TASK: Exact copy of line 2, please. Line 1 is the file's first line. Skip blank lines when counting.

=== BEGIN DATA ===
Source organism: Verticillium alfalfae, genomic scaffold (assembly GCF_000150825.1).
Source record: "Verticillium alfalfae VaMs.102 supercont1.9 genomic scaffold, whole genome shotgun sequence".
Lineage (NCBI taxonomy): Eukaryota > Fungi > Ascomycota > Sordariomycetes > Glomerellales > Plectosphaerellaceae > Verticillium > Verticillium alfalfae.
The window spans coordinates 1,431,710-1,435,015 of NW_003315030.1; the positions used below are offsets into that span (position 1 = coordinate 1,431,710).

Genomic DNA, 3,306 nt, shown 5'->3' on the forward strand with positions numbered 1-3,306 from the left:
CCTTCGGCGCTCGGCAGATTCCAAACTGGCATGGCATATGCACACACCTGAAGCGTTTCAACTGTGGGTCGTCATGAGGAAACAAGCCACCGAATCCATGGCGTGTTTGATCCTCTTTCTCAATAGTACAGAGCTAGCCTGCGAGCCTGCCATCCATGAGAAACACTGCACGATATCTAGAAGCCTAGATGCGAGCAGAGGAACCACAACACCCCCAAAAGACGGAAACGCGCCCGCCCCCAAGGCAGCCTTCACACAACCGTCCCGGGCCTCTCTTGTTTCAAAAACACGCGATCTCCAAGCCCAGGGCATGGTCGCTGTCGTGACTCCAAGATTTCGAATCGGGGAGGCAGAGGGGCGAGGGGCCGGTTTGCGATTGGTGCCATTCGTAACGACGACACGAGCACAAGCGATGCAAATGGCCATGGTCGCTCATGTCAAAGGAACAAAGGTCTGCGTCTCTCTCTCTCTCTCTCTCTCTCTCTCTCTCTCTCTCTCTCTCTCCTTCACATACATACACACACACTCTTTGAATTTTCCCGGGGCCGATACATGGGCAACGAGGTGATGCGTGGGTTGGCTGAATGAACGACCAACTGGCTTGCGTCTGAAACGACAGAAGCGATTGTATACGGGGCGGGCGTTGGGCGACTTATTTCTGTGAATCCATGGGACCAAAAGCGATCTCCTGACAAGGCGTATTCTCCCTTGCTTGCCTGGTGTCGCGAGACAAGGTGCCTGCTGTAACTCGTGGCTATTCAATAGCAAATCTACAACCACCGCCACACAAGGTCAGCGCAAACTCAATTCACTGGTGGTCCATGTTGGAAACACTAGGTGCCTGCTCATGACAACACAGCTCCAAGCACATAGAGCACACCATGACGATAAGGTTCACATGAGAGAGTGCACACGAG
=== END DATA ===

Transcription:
Source record: "Verticillium alfalfae VaMs.102 supercont1.9 genomic scaffold, whole genome shotgun sequence".